(April 29) More than 2½ years have passed since the Hunts Point Terminal Market bribery scandal broke, and produce shippers, who lost an estimated $44 million to $100 million from the tainted inspections, remain forgotten.

Yes, as the U.S. Department of Agriculture says, 841 reparation complaints have been filed. Fifty-nine cases have been decided, and 11 hearings are pending. Those 841 complaints sought $17 million. Cases seeking $14 million are closed. Story, Page A3

But even the USDA admits the resolution of the complaints has been less than satisfactory.

“Our goal is to settle 85% within the first four months. In these cases, it hasn’t worked out at near that rate of success,” said Bruce Summers, acting chief of the USDA’s Perishable Agricultural Commodities Act branch. “These cases have not settled well.”

That’s an understatement.

Unfortunately, it’s also understandable. Many cases have been dismissed for several reasons, including the cost of pursuing the claim, companies going out of business and the fact that many sales went through middlemen.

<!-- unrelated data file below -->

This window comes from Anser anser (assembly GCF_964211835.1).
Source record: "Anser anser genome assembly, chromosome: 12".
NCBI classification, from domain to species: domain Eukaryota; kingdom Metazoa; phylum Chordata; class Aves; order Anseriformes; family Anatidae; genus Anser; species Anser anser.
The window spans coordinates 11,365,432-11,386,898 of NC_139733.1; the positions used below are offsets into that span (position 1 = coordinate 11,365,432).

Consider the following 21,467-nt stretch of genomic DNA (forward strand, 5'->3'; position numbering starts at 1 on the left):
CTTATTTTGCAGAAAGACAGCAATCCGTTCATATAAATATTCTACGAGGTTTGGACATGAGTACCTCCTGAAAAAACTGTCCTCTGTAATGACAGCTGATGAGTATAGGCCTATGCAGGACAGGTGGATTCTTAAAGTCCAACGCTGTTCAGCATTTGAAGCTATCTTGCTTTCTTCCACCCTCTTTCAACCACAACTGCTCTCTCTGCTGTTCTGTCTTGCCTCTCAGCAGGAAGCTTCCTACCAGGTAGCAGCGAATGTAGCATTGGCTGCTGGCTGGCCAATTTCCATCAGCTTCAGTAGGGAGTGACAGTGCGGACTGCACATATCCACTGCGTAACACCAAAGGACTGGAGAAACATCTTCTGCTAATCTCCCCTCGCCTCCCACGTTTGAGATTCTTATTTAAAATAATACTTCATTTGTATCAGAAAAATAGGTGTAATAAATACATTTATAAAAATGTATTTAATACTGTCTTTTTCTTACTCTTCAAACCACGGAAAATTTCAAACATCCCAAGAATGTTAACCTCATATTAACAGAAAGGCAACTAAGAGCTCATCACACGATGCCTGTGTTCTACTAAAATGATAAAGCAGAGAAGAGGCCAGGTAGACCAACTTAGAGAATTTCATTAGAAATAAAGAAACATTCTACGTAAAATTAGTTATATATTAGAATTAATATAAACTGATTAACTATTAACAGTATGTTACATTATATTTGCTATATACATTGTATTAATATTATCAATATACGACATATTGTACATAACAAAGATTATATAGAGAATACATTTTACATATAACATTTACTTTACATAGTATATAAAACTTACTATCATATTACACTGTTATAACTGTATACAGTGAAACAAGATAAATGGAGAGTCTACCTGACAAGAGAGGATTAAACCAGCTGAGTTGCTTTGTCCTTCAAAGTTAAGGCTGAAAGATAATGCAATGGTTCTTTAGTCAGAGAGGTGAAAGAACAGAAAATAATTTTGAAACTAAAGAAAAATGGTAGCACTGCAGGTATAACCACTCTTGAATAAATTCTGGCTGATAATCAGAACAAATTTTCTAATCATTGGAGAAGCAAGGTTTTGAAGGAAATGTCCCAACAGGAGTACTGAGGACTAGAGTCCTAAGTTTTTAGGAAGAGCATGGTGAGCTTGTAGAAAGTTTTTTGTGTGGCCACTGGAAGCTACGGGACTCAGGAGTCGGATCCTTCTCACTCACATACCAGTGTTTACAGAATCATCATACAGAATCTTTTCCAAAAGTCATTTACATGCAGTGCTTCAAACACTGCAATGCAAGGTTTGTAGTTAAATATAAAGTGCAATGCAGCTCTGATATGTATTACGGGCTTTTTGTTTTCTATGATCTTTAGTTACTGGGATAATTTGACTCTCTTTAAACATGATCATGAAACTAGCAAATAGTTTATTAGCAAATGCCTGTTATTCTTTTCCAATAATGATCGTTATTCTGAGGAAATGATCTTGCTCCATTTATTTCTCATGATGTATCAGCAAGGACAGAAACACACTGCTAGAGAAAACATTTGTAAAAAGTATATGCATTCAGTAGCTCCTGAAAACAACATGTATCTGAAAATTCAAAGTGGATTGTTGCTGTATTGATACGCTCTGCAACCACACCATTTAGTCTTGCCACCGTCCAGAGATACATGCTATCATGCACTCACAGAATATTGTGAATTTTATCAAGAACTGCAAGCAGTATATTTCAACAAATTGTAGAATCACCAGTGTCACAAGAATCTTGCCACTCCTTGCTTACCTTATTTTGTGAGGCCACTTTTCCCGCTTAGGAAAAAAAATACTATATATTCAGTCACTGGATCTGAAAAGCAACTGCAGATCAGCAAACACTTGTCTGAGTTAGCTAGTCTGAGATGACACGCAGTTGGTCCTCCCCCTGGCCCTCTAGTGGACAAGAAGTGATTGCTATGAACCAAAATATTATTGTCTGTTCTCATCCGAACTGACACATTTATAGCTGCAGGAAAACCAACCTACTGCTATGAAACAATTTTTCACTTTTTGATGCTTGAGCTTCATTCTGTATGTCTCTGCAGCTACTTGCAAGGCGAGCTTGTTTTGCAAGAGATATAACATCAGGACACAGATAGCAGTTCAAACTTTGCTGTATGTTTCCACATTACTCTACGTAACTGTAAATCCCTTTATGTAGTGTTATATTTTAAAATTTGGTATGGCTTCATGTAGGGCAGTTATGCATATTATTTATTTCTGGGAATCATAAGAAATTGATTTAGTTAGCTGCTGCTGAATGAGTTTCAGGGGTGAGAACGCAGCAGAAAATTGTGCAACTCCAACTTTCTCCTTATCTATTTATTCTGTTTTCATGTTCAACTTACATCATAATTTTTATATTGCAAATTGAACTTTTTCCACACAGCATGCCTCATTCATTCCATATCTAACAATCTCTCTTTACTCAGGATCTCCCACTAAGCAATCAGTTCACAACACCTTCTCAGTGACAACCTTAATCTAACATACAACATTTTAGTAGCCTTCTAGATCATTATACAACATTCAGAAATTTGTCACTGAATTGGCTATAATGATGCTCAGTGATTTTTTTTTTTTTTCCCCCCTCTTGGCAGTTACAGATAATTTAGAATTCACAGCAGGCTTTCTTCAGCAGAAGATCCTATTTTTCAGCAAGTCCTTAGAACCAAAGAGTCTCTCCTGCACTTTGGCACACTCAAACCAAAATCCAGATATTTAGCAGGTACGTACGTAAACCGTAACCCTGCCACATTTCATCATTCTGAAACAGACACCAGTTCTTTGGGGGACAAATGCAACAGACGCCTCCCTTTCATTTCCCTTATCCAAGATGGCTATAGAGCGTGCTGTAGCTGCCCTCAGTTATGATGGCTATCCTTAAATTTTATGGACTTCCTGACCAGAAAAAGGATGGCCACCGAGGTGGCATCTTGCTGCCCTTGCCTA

What isn’t understandable is the government’s refusal to share responsibility and liability in this matter. Let’s not forget that the inspectors who solicited bribes from Hunts Point wholesalers were employees of the USDA.

That’s not to say Congress hasn’t taken steps to right the inspection system.

It has, most notably by approving a $71 million package for training inspectors and technological upgrades and by capping licensing and inspection fees.

But until Congress approves direct compensation to the shippers, the victims of the Hunts Point bribery scandal, this matter will remain unresolved and the inspection system will remain tainted.